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Another advantage is that, according to RedHat, it reduces performance spikes associated with the timestamp generation.


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I would not recommend this from two perspectives: GPDR The username makes someone personally identifiable in many logs, everytime not only IP but also a name is logged when a DNS-query is made by the application. This violates the data minimization principle of GPDR, in a case where a server log is exposed to a third party you have way more affected ...


4

X Y Problem Challenge: A better long term solution is to create a mapping of PCs to user and physical location. This is actually a CIS Top 20 Recommendation and gives you a lot of opportunities to build off of as you mature your process. Asset matrices are crucial to a lot of security processes. That being out of the way - for your specific question: The ...


0

Without of the general, the login need the correct username and the related password. It means the hacker need to guess the correct of two parts: the two-dimensional problem. If hacker can easily guess the valid username and the problem would be a one-dimensional. In your case, hacker can guess the username is JD, john, johndoe and other if computer is JD ...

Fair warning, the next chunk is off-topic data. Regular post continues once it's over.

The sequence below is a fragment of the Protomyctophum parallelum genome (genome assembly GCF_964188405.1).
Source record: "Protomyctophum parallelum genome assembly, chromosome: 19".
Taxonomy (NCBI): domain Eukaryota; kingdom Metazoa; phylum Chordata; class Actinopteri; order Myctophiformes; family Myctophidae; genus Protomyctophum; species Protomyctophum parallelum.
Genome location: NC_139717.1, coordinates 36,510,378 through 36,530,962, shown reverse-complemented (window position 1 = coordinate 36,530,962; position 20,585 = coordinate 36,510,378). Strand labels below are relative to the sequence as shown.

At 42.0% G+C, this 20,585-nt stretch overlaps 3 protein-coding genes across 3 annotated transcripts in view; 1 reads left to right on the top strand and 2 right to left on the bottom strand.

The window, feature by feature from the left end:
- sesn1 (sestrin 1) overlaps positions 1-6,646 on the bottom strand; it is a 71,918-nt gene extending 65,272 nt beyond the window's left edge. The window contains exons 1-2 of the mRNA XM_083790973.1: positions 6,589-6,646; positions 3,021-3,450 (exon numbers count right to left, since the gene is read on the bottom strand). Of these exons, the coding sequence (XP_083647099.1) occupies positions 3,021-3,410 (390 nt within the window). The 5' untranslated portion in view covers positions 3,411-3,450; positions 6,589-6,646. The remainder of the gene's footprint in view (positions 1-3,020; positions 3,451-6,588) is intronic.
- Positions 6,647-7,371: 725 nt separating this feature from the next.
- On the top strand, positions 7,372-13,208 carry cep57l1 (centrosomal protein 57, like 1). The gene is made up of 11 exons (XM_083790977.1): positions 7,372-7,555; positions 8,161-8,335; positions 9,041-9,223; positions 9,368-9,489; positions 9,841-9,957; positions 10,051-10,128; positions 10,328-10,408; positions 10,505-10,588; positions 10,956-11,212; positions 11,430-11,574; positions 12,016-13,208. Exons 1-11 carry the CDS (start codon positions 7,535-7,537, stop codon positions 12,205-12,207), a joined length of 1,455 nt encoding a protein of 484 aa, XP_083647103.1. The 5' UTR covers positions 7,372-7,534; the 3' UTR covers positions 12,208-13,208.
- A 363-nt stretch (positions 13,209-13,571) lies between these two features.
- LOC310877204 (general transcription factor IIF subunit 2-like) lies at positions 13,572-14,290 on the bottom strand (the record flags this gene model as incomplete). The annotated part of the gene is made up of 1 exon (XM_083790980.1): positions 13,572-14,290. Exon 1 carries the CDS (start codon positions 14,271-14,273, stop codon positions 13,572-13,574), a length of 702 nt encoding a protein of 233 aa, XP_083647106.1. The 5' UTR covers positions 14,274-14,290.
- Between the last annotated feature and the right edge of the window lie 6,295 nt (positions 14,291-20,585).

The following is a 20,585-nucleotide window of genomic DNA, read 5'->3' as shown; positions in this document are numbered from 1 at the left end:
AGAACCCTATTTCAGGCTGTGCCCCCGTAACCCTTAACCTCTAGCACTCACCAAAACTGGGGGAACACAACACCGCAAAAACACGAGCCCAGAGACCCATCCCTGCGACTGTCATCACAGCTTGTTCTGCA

0

If there is a direct mapping from machine names to user names, you are publishing valuable information to a hacker that has potentially gained access to your network. This especially true if usernames are being actively safeguarded elsewhere, for example, by not using them in company email addresses. Obfuscating the name somehow would decrease this risk, ...


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It's not. WPA-Enterprise and WPA-PSK will ultimately create a PTK key to be used in the TKIP algorithm, because it is WPA, therefore less secure than WPA2, whether it is WPA2-PSK or WPA2-Enterprise. Enterprise just offers encryption for the 4-way handshake, such as PEAP, or use of certificates, so WPA-Enterprise is arguably more secure than WPA-PSK but will ...


1

You may find your home router/access point has this functionality built-in in the form of a Guest Wi-Fi network which is isolated from the rest of your LAN. Take a look at your router's documentation etc.


4

Buy a small OpenWRT router with a WAN ethernet port and LAN wifi and/or LAN ethernet port. Plug the WAN port of your OpenWRT router on your home network. Plug your work computer on the LAN port of your small OpenWRT router. Configure OpenWRT router's firewall with a strict ruleset allowing only internet access and denying every access to your LAN. And that'...


0

Using IPv4, some zeros can be "optionnal" if easily guessable: ~$ ping 192.1 PING 192.1 (192.0.0.1) 56(84) bytes of data. ^C --- 192.1 ping statistics --- 2 packets transmitted, 0 received, 100% packet loss, time 1027ms ~$ ping 192.168.1 PING 192.168.1 (192.168.0.1) 56(84) bytes of data. ^C --- 192.168.1 ping statistics --- 1 packets transmitted, 0 ...


2

This is a relic of the original Internet addressing scheme, now retronymed 'classful' and obsolete almost 3 decades. See e.g. https://stackoverflow.com/questions/29285954/wsastringtoaddress-thinks-1-2-3-is-a-valid-ip-address or more officially http://pubs.opengroup.org/onlinepubs/009695399/functions/inet_addr.html . Note that 0.0.0.0 itself, in whatever ...


1